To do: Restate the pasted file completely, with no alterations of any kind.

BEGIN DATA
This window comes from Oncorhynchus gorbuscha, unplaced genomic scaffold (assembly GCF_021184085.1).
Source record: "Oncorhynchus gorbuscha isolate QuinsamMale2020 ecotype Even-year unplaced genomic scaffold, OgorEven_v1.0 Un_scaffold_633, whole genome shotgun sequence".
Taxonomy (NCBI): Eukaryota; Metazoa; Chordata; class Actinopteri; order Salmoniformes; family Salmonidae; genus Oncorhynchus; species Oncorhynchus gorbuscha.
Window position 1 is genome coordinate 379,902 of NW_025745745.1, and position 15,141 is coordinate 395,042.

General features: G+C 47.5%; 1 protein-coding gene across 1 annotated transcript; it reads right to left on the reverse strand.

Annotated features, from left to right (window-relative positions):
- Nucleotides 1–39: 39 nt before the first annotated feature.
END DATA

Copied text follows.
This window comes from Oncorhynchus gorbuscha, unplaced genomic scaffold (assembly GCF_021184085.1).
Source record: "Oncorhynchus gorbuscha isolate QuinsamMale2020 ecotype Even-year unplaced genomic scaffold, OgorEven_v1.0 Un_scaffold_633, whole genome shotgun sequence".
Taxonomy (NCBI): Eukaryota; Metazoa; Chordata; class Actinopteri; order Salmoniformes; family Salmonidae; genus Oncorhynchus; species Oncorhynchus gorbuscha.
Window position 1 is genome coordinate 379,902 of NW_025745745.1, and position 15,141 is coordinate 395,042.

General features: G+C 47.5%; 1 protein-coding gene across 1 annotated transcript; it reads right to left on the reverse strand.

Annotated features, from left to right (window-relative positions):
- Nucleotides 1–39: 39 nt before the first annotated feature.